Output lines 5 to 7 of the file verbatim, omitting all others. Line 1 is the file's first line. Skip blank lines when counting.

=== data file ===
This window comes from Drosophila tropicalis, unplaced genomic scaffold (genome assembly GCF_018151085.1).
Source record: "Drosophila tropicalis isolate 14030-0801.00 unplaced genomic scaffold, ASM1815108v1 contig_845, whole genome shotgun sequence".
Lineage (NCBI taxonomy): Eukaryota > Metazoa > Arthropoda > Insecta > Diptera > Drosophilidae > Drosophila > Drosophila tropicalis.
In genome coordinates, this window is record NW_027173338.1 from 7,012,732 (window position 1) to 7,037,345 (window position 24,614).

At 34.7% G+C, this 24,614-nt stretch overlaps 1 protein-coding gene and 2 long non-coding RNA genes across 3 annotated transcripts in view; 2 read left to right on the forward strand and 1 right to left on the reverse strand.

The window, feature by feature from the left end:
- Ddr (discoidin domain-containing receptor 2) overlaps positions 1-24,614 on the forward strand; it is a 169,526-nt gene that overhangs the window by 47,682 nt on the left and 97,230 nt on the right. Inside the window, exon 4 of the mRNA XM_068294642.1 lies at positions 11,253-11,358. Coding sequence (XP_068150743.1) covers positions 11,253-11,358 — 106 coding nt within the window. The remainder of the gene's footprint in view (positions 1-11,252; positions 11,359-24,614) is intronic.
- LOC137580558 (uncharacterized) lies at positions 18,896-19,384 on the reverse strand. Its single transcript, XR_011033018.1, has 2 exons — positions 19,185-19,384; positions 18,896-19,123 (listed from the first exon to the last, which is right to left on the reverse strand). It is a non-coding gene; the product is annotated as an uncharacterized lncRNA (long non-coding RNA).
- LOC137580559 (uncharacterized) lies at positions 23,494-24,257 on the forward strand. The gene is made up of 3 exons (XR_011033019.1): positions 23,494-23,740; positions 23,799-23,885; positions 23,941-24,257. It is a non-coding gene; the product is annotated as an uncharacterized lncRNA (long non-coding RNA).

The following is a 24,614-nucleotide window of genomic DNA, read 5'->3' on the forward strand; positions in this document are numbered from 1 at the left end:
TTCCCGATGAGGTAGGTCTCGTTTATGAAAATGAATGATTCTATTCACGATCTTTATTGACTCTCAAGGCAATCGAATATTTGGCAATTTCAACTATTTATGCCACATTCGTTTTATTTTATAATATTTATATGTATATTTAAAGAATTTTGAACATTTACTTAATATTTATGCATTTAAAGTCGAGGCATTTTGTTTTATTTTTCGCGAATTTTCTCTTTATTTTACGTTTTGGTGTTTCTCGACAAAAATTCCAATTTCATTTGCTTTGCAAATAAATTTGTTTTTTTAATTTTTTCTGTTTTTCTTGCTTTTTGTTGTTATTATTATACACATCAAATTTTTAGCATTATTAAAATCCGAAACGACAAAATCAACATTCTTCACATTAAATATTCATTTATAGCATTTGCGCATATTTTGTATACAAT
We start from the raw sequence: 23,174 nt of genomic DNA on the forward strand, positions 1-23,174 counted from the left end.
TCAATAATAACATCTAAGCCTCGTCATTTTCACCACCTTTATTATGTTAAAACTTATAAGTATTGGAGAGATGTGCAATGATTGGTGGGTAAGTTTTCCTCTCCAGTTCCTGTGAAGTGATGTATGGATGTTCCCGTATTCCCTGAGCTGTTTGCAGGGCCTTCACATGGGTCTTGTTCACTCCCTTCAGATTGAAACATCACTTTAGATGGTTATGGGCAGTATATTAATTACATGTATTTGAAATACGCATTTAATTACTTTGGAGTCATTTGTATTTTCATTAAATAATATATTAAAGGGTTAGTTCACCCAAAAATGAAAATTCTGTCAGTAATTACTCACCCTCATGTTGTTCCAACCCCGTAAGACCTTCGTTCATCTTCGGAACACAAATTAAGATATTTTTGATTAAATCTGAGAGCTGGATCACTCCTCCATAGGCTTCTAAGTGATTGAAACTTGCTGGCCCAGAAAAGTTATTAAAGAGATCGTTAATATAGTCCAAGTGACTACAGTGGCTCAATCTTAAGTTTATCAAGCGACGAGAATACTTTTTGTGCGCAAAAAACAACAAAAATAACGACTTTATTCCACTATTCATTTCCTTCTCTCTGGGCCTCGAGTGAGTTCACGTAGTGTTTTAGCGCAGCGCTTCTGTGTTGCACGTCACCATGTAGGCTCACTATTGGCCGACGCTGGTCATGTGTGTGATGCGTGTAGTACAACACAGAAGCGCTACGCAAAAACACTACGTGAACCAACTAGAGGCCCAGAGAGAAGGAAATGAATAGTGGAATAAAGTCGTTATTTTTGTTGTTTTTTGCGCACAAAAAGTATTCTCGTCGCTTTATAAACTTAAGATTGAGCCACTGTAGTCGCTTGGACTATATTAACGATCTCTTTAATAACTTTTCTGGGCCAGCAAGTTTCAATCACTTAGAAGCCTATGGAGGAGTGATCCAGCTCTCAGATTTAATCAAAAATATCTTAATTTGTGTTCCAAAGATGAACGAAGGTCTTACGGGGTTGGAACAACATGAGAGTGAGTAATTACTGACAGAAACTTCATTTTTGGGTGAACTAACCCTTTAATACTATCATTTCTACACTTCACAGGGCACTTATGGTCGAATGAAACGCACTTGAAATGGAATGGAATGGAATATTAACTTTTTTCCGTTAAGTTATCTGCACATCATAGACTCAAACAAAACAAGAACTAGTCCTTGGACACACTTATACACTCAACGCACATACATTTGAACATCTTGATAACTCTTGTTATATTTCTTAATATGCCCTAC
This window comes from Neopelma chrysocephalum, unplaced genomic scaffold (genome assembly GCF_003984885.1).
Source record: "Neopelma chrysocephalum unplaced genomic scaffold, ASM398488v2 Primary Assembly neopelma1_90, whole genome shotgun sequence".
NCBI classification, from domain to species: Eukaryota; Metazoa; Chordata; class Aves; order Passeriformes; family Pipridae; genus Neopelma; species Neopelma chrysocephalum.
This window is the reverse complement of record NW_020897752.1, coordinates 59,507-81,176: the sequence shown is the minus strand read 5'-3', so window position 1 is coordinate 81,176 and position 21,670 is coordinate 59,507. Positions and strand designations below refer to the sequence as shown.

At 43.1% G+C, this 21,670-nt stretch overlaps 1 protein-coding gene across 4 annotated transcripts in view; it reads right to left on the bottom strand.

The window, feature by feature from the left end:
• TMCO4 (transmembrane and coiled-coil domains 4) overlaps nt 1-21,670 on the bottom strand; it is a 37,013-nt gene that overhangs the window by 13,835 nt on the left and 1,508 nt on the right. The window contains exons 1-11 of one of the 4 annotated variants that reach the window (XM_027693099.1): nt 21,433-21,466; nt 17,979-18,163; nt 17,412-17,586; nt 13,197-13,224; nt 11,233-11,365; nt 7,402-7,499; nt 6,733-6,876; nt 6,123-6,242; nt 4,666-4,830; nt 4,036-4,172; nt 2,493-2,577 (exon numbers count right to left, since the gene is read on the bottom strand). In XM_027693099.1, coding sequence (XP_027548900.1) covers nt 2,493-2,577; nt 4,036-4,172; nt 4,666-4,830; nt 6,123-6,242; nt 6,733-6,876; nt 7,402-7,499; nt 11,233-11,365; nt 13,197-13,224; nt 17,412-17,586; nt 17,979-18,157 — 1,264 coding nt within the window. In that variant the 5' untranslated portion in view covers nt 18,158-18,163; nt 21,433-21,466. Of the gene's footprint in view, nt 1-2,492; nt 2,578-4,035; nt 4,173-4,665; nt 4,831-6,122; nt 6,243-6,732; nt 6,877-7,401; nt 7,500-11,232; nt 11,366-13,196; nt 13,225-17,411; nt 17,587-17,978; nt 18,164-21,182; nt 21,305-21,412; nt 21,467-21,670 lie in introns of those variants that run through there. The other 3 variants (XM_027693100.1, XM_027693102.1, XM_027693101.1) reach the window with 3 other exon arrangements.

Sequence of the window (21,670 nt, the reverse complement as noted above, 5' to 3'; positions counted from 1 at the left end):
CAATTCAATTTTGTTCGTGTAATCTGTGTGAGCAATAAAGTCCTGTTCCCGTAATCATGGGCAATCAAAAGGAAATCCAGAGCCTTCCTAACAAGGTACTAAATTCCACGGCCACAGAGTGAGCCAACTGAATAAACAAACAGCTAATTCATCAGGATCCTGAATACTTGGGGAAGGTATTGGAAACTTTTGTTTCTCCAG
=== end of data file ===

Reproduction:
At 34.7% G+C, this 24,614-nt stretch overlaps 1 protein-coding gene and 2 long non-coding RNA genes across 3 annotated transcripts in view; 2 read left to right on the forward strand and 1 right to left on the reverse strand.

The window, feature by feature from the left end:
- Ddr (discoidin domain-containing receptor 2) overlaps positions 1-24,614 on the forward strand; it is a 169,526-nt gene that overhangs the window by 47,682 nt on the left and 97,230 nt on the right. Inside the window, exon 4 of the mRNA XM_068294642.1 lies at positions 11,253-11,358. Coding sequence (XP_068150743.1) covers positions 11,253-11,358 — 106 coding nt within the window. The remainder of the gene's footprint in view (positions 1-11,252; positions 11,359-24,614) is intronic.